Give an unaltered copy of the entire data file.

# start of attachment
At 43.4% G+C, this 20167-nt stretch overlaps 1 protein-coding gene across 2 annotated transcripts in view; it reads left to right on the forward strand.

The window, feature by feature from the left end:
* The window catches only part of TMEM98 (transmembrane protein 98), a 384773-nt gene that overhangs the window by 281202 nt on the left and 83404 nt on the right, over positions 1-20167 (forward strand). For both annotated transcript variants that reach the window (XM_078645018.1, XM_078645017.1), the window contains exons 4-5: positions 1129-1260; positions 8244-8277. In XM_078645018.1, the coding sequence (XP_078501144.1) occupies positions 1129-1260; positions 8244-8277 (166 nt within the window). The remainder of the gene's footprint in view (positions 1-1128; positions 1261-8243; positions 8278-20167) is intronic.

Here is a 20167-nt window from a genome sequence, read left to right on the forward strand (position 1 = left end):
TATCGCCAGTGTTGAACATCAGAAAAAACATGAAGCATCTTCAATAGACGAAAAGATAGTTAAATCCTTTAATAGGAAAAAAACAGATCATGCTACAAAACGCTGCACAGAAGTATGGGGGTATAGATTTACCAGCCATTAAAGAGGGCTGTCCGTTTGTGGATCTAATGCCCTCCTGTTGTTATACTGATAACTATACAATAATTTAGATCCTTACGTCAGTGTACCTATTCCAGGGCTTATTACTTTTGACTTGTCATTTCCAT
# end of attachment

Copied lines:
At 43.4% G+C, this 20167-nt stretch overlaps 1 protein-coding gene across 2 annotated transcripts in view; it reads left to right on the forward strand.

The window, feature by feature from the left end:
* The window catches only part of TMEM98 (transmembrane protein 98), a 384773-nt gene that overhangs the window by 281202 nt on the left and 83404 nt on the right, over positions 1-20167 (forward strand). For both annotated transcript variants that reach the window (XM_078645018.1, XM_078645017.1), the window contains exons 4-5: positions 1129-1260; positions 8244-8277. In XM_078645018.1, the coding sequence (XP_078501144.1) occupies positions 1129-1260; positions 8244-8277 (166 nt within the window). The remainder of the gene's footprint in view (positions 1-1128; positions 1261-8243; positions 8278-20167) is intronic.

Here is a 20167-nt window from a genome sequence, read left to right on the forward strand (position 1 = left end):
TATCGCCAGTGTTGAACATCAGAAAAAACATGAAGCATCTTCAATAGACGAAAAGATAGTTAAATCCTTTAATAGGAAAAAAACAGATCATGCTACAAAACGCTGCACAGAAGTATGGGGGTATAGATTTACCAGCCATTAAAGAGGGCTGTCCGTTTGTGGATCTAATGCCCTCCTGTTGTTATACTGATAACTATACAATAATTTAGATCCTTACGTCAGTGTACCTATTCCAGGGCTTATTACTTTTGACTTGTCATTTCCAT